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article imageSaudi proposal to fine runaway workers

By Katerina Nikolas     Mar 2, 2012 in World
Makkah - Saudi authorities in Makkah have proposed new measures aimed at addressing the escalating trend of runaway workers, who are brought in from poorer countries via Saudi sponsorship.
Saudi households suffer major inconvenience due to the huge problem of runaway maids, particularly at the most important time of the year, Ramadan. It can prove almost impossible to find replacement workers without resorting to the costly and illegal market in housemaids, ironically composed of runaway maids.
According to figures cited by Arab News, 89 percent of households have at least one maid, with approximately 1.5 million foreign maids working in the Kingdom via the sponsor system. At least 20,000 maids are estimated to runaway from their employers on an annual basis, after their employers have gone through the time consuming business of sponsoring them.
A report in Arab News states that the problem of runaway workers could be addressed through legislation which would result in daily fines of SR50 levied on the runaway. The fines would be paid to the Saudi government, and in addition the worker would pay one salary to the employer who has been deprived of their service. The runaway would not be able to leave the Kingdom until all financial obligations to their employer are settled. Yet according to Migrant Rights there is "no law in the country to make the sponsor prove his financial ability to pay for the salary of foreign domestic maids or drivers when he employs them."
This can result in housemaids working for a sponsor without receiving any payment, as in the case of Salastri Salamah, who died in service to her employer, highlighted by MR. "She worked in a remote village in central Saudi Arabia where she was held in slave-like conditions and was not paid for seven and a half years. The sponsor was completely uncooperative and allegedly owed the maid 89 months’ salary. When approached by the embassy, he claimed that he does not have the money to pay her salary or for the repatriation of her body."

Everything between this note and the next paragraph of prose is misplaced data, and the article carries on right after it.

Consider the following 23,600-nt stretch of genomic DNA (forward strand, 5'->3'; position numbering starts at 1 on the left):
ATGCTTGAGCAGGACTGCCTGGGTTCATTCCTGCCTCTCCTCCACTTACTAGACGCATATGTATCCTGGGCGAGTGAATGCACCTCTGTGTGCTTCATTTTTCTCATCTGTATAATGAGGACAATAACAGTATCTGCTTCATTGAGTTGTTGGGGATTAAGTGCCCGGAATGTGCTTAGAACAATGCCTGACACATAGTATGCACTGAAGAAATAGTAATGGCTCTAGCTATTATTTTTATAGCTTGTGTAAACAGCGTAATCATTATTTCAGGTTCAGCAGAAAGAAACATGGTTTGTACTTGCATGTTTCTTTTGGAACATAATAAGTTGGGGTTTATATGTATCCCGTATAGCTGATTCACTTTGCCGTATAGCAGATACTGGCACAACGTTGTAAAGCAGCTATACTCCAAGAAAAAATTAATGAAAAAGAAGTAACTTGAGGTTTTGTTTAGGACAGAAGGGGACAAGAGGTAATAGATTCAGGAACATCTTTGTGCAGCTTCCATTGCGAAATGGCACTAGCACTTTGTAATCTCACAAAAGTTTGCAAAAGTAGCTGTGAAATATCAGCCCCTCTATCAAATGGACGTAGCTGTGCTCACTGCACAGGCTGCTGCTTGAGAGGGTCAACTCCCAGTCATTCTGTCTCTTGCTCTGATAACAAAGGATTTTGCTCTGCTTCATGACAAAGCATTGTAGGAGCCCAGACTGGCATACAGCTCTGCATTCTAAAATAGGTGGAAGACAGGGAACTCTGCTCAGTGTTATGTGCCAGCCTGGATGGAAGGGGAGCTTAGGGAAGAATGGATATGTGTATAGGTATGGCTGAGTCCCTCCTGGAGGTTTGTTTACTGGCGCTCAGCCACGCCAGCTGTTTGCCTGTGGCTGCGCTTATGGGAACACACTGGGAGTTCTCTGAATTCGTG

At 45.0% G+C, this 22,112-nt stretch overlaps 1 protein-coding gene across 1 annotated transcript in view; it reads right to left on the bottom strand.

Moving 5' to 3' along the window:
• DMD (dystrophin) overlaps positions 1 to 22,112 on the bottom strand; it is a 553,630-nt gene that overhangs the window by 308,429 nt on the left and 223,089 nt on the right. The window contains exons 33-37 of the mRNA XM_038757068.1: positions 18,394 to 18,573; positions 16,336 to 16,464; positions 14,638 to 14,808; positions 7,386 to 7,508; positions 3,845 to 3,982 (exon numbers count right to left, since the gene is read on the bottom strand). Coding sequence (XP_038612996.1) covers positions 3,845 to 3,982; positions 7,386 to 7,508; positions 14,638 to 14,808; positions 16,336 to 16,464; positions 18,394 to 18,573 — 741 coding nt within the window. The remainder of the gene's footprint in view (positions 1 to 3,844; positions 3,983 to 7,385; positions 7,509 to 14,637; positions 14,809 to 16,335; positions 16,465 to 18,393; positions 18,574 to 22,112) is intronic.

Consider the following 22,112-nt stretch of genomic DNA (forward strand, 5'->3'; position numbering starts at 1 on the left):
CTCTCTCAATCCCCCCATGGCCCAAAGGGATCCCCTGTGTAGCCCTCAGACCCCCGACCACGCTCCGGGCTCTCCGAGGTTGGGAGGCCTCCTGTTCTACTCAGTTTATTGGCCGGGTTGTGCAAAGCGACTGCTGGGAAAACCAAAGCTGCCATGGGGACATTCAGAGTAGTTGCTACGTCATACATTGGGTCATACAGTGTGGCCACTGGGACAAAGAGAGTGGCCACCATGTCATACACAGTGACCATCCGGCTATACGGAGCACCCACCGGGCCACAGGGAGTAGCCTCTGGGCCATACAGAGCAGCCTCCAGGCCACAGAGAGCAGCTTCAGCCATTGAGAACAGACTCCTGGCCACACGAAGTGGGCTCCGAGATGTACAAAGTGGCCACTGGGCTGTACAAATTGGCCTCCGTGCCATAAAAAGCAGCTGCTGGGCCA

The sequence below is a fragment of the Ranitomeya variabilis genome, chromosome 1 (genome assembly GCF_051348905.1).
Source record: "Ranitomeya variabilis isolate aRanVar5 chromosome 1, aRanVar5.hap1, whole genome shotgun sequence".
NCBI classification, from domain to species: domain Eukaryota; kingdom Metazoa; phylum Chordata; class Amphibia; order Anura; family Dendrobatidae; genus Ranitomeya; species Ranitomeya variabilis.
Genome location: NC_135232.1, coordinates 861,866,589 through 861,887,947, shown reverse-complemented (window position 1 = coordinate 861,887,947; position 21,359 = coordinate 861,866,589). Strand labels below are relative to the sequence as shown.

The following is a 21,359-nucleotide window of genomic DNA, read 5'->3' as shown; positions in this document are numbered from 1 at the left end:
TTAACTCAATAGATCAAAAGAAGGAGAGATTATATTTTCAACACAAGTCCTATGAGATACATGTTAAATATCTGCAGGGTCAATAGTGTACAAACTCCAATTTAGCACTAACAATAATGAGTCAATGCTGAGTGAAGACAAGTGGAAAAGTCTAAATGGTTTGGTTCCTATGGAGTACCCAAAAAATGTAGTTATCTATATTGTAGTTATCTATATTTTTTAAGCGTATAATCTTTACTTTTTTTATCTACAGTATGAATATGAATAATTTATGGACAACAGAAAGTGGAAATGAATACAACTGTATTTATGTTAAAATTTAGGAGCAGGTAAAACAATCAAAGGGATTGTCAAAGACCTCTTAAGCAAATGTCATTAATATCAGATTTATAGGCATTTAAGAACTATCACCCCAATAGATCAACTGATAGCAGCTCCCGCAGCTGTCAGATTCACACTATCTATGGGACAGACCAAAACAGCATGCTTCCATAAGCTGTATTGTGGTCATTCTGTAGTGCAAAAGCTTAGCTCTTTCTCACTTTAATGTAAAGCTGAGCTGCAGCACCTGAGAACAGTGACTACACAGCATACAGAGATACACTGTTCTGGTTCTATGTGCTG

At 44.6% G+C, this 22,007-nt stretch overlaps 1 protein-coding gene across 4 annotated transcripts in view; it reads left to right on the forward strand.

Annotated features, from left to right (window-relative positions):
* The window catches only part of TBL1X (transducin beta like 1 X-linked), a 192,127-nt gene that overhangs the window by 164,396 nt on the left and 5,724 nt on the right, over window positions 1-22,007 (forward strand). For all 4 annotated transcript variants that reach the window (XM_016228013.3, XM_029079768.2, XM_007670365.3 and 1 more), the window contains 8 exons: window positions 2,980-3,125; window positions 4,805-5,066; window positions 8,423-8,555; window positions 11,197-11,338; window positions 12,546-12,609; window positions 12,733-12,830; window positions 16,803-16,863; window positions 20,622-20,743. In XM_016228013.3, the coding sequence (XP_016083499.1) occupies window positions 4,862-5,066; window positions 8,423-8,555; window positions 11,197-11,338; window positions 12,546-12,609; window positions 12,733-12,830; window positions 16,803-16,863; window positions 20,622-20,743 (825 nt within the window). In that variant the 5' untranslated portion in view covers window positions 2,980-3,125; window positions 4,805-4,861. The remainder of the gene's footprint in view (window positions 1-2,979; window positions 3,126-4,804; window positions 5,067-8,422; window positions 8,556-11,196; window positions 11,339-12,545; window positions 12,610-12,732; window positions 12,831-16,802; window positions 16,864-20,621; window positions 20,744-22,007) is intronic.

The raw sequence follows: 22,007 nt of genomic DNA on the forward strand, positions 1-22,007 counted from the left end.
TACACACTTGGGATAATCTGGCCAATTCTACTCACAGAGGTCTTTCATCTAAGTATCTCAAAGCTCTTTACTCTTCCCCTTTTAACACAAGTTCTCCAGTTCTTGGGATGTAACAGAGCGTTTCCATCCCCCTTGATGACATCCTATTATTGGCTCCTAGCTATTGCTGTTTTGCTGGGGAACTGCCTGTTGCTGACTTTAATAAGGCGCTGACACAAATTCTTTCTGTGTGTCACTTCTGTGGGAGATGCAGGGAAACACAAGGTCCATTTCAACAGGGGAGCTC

Maher Jamal, spokesman of the Makkah Chamber and Commerce and Industry described runaway workers as "corrupt people" and said "They shouldn’t be allowed to get away with it without any type of punishment or penalty. If we let people violate laws and don’t punish them for it, its negative effects will increase in our society and we won’t be able to control the phenomenon." (Saudi Gazette)
Whilst there is undoubtedly a certain percentage of immigrant workers who abscond from their employers in search of higher wages, having used the sponsorship as a means of gaining admittance to the Kingdom, there is also a huge issue of runaway maids due to ill treatment by their sponsors. Many maids maintain they run away due to ill treatment, while their employers maintain the maids are dishonest in running away.
However, there is a huge body of human rights evidence that reveals many maids have no choice but to escape from intolerable circumstances, which include rape; being locked up in the household and forced to work many hours; not receiving agreed payments; being treated as slave labour or sexual slaves; and other complaints. In these circumstances the new proposed legislation would leave them more vulnerable to being imprisoned by their employers if returned to them with a financial obligation to settle.
Last year the Saudi government refused to accept requests from Indonesia to ensure greater protections were written into workers’ contracts. The controversy, which coincided with the beheading of an Indonesian housemaid in Saudi and subsequent complaints from the Indonesian government, resulted in Saudi banning new workers from Indonesia. The lack of Saudi willingness to ensure foreign workers were given adequate protection under the law reinforced the position taken by Migrant Care which concluded Arab countries were dangerous places for Indonesian workers. They reported that in 2010 there were 5,563 cases recorded of physical abuse against Indonesian workers in Saudi Arabia.
The new proposed legislation gives more protection to Saudi employers and less to immigrant workers who fall into the category of the overworked or abused, who feel the need to flee intolerable conditions. It will however help to ensure that Saudi households no longer have to endure the prospect of coping with Ramadan without domestic labour, as runaway maids will be forced to work off their government fine, and pay some of their salary to the employer, if caught and returned.
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